With the first quarter of the 2013-14 season complete, NHL.com looks at some of its biggest storylines and award contenders.
The halfway point of the 2013-14 season will coincide with the end of the 2013 portion of the schedule. Questions that have arisen in the first quarter of the season could be answered in the second quarter.
Here are a few storylines worth keeping an eye on as we head into the next portion of the season:
Will the Lightning continue to thunder through the League?
The Tampa Bay Lightning were a great story for the first quarter of the season. A team picked by few to be Stanley Cup Playoff contenders, they've been among the top teams in the Eastern Conference all season.
However, they got there in large part thanks to the outstanding play of top-line center Steven Stamkos. He had 14 goals in 17 games, but a broken right leg sustained Nov. 11 has Stamkos out indefinitely.
How will the Lightning fare without him? They won their first two but have lost three straight entering their game Friday at the Anaheim Ducks. They remain second in the Atlantic Division and coach Jon Cooper said he doesn't think there will be too much of a drop-off.
"I said to our guys we had [Stamkos] in our lineup and people weren't watching the Lightning," he told the team's website. "I don't think people noticed we were at the top of the standings. The irony is that with [Stamkos] out is the whole hockey world is watching us now. The message to the guys is don't let our fans down and don't let our organization down. Play with passion, have 19 guys pick up the one that's missing and everything will work out."
Can the new coaches fix their team's problems?
The first quarter of the season saw three coaches fired: Peter Laviolette by the Philadelphia Flyers on Oct. 7, replaced by Craig Berube; Kevin Dineen by the Florida Panthers on Nov. 8, replaced by Peter Horachek; and Ron Rolston on Nov. 13, replaced on an interim basis by Ted Nolan.
For Berube and Horachek, long-time NHL assistant coaches, this is their first time running an NHL bench. For Nolan, it's a return to the place he started as an NHL coach back in 1995.
So how have the new guys done? Nolan won his first game but lost the next three, while Horachek has gone 3-4-0 in seven games. Berube, who has been on the job now for 18 games, believes his players finally are getting the gist of the way he wants them to play. After starting 4-7-1 under Berube, the Flyers are 5-0-1 in their past six and have moved within three points of third place in the Metropolitan Division.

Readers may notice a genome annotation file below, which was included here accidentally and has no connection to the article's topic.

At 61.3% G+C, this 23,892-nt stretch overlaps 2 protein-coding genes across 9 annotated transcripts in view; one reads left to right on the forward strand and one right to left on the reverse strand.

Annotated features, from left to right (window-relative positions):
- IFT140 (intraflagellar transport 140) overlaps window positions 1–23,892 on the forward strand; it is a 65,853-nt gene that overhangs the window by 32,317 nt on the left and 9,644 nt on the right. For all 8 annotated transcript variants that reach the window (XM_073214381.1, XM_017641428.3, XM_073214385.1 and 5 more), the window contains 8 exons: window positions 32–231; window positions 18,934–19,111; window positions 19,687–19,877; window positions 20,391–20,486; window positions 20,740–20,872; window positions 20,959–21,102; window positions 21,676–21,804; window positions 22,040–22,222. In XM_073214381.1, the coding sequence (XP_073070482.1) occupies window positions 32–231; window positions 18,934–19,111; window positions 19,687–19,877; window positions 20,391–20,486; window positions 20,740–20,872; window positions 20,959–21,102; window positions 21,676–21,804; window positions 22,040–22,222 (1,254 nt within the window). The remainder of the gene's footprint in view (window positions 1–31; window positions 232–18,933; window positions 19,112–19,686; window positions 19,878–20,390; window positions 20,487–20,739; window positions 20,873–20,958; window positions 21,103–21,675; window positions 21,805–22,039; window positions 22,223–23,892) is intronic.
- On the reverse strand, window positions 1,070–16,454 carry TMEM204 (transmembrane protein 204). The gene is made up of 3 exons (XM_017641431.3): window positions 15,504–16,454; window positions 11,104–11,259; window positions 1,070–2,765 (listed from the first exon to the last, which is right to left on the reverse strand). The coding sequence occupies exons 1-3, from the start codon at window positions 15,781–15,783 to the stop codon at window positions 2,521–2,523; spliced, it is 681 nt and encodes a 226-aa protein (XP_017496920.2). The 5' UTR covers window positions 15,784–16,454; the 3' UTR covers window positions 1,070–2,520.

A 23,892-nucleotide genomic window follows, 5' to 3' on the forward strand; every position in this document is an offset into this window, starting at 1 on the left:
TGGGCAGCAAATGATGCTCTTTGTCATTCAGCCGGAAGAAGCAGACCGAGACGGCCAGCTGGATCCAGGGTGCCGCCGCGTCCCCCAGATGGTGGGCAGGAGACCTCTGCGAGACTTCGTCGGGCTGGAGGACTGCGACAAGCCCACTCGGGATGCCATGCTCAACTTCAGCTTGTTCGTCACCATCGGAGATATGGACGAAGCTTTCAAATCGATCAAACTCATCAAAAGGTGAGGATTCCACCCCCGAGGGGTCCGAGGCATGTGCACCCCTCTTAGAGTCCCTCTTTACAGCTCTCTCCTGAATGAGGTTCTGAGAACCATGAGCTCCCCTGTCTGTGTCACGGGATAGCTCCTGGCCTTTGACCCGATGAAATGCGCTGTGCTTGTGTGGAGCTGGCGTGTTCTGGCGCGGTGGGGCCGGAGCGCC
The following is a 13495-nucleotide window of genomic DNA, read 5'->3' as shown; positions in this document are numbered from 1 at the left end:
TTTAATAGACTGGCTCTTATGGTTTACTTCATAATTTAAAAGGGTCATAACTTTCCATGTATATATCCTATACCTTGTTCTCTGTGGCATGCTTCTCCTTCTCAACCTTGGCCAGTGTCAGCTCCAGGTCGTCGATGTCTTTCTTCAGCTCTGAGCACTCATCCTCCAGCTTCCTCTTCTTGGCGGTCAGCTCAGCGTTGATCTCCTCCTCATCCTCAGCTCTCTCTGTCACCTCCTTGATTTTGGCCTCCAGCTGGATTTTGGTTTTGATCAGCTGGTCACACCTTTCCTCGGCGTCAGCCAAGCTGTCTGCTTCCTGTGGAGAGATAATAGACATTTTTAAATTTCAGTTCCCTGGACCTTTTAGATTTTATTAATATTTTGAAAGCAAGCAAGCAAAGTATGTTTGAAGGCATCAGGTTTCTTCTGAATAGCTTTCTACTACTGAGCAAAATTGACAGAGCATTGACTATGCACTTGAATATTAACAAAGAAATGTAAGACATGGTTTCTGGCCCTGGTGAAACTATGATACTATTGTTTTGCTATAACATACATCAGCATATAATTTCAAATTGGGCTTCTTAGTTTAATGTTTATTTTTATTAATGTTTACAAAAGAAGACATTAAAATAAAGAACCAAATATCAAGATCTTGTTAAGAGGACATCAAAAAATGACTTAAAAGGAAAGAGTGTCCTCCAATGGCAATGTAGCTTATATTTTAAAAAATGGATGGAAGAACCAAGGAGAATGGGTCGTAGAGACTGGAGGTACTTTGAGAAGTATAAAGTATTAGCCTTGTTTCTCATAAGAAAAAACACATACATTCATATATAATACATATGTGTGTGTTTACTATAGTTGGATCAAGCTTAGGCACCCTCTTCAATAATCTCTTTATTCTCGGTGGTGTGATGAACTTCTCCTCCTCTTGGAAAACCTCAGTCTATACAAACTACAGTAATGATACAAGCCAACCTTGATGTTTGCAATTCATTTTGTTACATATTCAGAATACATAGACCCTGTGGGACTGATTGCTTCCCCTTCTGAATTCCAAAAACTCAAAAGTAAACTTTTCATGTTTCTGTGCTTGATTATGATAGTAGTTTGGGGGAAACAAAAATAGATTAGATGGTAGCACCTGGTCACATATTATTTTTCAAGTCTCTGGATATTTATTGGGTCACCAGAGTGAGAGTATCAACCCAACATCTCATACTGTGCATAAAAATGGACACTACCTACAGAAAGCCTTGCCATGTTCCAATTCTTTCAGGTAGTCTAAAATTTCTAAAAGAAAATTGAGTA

"I think it's finally becoming more of a habit rather than thinking about it," forward Matt Read told the Philadelphia Inquirer. "You notice it in games; we're sustaining more pressure, creating more turnovers in the neutral zone and playing better defense."
But can they continue this strong run? And can the Panthers and Sabres pick up their play as the players get used to the new voices?
Will Steen keep scoring?
Can Steen possibly keep this up? He entered the weekend tied for the League lead with 17 goals in 21 games.
That rate puts him on pace for 66 goals. While it's incredibly difficult to imagine him staying on that pace, could a 40-goal season be possible?
"[Steen] is as confident as anyone right now, and he seems to be on fire," Blues captain and linemate David Backes said. "He's got a level of confidence. He's always got a great shot, but I think he's got that feeling to just get it in the net. The way he's firing that thing it's tough for goalies to see. With his skill set and his work ethic, he's tough to play against. He's getting a ton of chances every game and he's finding the back of the net and it's great to watch.
"He's got the confidence that he can go out and dominate any game and rightfully so, because he's that good."
Can Suter keep going?
Suter leads the League with an average ice time of 29:32 per game. If Suter maintains his current ice time average, it would be the most for any player in a single season since Chris Pronger averaged 30:14 per game with the St. Louis Blues in 1999-2000.
He's been over 30 minutes 11 times in 23 games, and he's played less than 25 minutes once.
So far the extended ice time hasn't bothered him -- he has 14 assists and an even plus/minus rating, while the Wild are allowing the fewest shots per game. And Suter said he doesn't think that will change.
"I feel the more I play, the better I am," he said. "You don't get tired out there. In the heat of the moment you're just trying to win that next shift. You're not thinking about being tired."
Wild coach Mike Yeo has to be thinking about holding back Suter a touch to keep him fresh for the Stanley Cup Playoffs. The rub, though, is how will keeping Suter off the ice affect the Wild's playoff chances? It's a balancing act player and team will have to try to keep level.
Will trade talk heat up?
We've already seen a few major trades so far this season, and there's a chance we could see more as a few teams have committed to rebuilding projects.
The Buffalo Sabres could also be heavy in trade discussions. The team already dealt forward Thomas Vanek, and as new president of hockey operations Pat LaFontaine gets to know his roster there could be more changes to come. Goalie Ryan Miller, an impending unrestricted free agent, could become very popular around the League.
While trades might not be consummated until the early spring, the rumor mill likely will start revving up in the next quarter of the season.
Follow Adam Kimelman on Twitter: @NHLAdamK
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